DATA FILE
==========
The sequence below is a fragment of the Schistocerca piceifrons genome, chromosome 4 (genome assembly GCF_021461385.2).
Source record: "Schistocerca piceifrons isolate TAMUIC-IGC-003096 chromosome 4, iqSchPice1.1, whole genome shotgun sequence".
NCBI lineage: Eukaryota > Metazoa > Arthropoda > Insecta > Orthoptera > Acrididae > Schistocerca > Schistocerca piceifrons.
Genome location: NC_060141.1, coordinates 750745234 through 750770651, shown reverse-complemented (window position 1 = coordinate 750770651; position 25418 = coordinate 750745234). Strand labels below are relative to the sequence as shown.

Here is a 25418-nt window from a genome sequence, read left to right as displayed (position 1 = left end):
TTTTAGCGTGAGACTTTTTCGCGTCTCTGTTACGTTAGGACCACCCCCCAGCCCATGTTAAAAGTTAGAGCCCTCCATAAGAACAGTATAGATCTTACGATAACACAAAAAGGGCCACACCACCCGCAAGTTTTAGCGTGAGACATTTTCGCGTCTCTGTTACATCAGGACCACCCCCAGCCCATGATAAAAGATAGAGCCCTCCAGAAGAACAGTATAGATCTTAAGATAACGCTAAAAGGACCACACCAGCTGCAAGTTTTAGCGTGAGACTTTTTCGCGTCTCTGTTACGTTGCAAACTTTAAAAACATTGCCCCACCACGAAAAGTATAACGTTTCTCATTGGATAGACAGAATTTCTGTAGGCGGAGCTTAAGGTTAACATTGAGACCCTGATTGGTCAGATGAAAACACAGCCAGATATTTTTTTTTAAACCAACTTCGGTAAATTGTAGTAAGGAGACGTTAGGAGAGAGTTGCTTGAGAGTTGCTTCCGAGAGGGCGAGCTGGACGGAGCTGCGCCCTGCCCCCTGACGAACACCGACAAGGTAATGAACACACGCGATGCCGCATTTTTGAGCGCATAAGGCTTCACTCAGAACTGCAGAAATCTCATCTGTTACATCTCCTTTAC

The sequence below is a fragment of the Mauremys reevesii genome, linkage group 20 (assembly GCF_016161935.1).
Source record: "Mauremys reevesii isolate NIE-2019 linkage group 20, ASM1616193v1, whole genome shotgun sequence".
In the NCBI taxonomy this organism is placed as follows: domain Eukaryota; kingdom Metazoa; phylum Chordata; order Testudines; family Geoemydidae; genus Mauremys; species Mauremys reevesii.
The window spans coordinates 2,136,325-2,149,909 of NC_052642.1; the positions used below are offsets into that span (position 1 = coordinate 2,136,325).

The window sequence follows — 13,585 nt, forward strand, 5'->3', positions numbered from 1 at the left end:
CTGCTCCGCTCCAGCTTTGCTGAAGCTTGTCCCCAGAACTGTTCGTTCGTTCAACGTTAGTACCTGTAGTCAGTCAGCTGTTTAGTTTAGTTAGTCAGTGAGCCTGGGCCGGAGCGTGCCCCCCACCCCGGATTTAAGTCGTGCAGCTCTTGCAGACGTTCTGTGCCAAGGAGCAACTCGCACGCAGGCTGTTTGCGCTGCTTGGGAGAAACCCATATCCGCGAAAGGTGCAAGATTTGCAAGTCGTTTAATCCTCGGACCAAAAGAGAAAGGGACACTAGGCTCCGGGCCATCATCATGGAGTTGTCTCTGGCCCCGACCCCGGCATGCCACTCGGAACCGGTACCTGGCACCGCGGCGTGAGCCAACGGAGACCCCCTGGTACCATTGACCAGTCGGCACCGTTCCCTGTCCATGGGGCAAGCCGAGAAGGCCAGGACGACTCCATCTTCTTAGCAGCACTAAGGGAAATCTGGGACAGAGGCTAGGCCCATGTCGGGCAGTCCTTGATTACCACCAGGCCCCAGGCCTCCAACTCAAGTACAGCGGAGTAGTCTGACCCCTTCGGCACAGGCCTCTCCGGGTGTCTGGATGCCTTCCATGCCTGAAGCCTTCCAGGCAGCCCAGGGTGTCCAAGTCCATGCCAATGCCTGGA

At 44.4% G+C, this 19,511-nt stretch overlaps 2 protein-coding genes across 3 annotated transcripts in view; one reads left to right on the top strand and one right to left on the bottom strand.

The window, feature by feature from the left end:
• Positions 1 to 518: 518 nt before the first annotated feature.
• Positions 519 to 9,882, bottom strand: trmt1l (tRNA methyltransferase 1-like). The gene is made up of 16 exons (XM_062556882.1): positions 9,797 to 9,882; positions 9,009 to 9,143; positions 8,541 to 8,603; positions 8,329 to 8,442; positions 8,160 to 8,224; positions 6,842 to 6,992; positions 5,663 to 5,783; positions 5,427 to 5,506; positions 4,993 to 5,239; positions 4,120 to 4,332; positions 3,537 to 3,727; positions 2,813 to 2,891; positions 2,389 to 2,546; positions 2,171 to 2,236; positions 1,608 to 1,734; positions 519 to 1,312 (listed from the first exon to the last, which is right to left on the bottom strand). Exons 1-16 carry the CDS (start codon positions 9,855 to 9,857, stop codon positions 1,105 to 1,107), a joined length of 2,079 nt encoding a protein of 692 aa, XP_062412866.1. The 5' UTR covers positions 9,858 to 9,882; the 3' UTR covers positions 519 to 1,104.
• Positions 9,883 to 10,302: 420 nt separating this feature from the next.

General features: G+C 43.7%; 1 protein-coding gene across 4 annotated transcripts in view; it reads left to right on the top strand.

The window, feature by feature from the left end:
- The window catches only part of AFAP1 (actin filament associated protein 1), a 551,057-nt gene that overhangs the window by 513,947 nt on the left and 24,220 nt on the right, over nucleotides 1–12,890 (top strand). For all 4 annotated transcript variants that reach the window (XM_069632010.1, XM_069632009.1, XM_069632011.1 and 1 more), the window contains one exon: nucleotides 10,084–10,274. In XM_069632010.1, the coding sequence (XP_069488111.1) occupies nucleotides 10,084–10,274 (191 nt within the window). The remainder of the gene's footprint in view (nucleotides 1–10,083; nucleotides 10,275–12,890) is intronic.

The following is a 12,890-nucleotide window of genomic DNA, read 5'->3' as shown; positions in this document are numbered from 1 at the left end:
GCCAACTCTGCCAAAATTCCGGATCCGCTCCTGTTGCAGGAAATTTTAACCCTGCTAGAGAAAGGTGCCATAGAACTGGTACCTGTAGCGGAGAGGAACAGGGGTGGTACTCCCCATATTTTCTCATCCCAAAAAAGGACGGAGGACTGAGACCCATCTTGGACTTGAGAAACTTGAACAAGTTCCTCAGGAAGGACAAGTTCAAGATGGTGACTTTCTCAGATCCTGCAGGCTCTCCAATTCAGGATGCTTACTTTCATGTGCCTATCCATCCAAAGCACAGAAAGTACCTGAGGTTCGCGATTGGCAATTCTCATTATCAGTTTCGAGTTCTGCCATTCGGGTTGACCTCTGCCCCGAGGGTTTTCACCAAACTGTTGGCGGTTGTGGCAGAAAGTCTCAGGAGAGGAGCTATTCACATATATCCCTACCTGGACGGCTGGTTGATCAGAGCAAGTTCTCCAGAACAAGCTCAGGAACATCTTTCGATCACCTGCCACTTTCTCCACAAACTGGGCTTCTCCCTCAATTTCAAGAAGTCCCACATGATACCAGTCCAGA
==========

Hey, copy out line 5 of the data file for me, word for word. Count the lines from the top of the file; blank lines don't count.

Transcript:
Here is a 25418-nt window from a genome sequence, read left to right as displayed (position 1 = left end):